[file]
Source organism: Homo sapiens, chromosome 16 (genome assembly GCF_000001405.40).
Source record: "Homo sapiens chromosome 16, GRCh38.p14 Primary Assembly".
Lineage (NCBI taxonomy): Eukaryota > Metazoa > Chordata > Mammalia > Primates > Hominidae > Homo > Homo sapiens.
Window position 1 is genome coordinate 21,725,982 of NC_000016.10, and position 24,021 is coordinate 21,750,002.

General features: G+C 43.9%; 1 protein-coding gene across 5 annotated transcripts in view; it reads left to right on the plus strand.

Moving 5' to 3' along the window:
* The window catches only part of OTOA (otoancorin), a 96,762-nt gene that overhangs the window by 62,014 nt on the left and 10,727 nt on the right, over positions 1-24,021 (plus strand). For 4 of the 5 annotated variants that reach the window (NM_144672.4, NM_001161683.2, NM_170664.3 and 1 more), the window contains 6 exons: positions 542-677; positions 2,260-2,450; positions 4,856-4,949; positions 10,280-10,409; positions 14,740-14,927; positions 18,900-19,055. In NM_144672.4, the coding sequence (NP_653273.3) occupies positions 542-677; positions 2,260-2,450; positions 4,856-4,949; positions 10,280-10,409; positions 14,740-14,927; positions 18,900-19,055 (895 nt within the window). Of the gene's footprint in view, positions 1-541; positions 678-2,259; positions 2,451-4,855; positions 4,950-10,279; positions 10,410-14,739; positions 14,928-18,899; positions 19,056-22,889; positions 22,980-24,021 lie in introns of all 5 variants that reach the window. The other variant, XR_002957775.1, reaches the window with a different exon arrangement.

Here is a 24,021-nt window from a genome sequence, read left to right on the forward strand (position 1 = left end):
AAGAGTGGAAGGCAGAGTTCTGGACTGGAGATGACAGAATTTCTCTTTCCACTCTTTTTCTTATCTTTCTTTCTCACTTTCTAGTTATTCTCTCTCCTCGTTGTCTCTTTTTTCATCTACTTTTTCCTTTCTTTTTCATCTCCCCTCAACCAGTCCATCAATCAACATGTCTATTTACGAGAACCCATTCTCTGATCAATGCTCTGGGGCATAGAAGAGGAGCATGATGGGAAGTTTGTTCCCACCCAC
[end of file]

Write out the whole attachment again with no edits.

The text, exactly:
Source organism: Homo sapiens, chromosome 16 (genome assembly GCF_000001405.40).
Source record: "Homo sapiens chromosome 16, GRCh38.p14 Primary Assembly".
Lineage (NCBI taxonomy): Eukaryota > Metazoa > Chordata > Mammalia > Primates > Hominidae > Homo > Homo sapiens.
Window position 1 is genome coordinate 21,725,982 of NC_000016.10, and position 24,021 is coordinate 21,750,002.

General features: G+C 43.9%; 1 protein-coding gene across 5 annotated transcripts in view; it reads left to right on the plus strand.

Moving 5' to 3' along the window:
* The window catches only part of OTOA (otoancorin), a 96,762-nt gene that overhangs the window by 62,014 nt on the left and 10,727 nt on the right, over positions 1-24,021 (plus strand). For 4 of the 5 annotated variants that reach the window (NM_144672.4, NM_001161683.2, NM_170664.3 and 1 more), the window contains 6 exons: positions 542-677; positions 2,260-2,450; positions 4,856-4,949; positions 10,280-10,409; positions 14,740-14,927; positions 18,900-19,055. In NM_144672.4, the coding sequence (NP_653273.3) occupies positions 542-677; positions 2,260-2,450; positions 4,856-4,949; positions 10,280-10,409; positions 14,740-14,927; positions 18,900-19,055 (895 nt within the window). Of the gene's footprint in view, positions 1-541; positions 678-2,259; positions 2,451-4,855; positions 4,950-10,279; positions 10,410-14,739; positions 14,928-18,899; positions 19,056-22,889; positions 22,980-24,021 lie in introns of all 5 variants that reach the window. The other variant, XR_002957775.1, reaches the window with a different exon arrangement.

Here is a 24,021-nt window from a genome sequence, read left to right on the forward strand (position 1 = left end):
AAGAGTGGAAGGCAGAGTTCTGGACTGGAGATGACAGAATTTCTCTTTCCACTCTTTTTCTTATCTTTCTTTCTCACTTTCTAGTTATTCTCTCTCCTCGTTGTCTCTTTTTTCATCTACTTTTTCCTTTCTTTTTCATCTCCCCTCAACCAGTCCATCAATCAACATGTCTATTTACGAGAACCCATTCTCTGATCAATGCTCTGGGGCATAGAAGAGGAGCATGATGGGAAGTTTGTTCCCACCCAC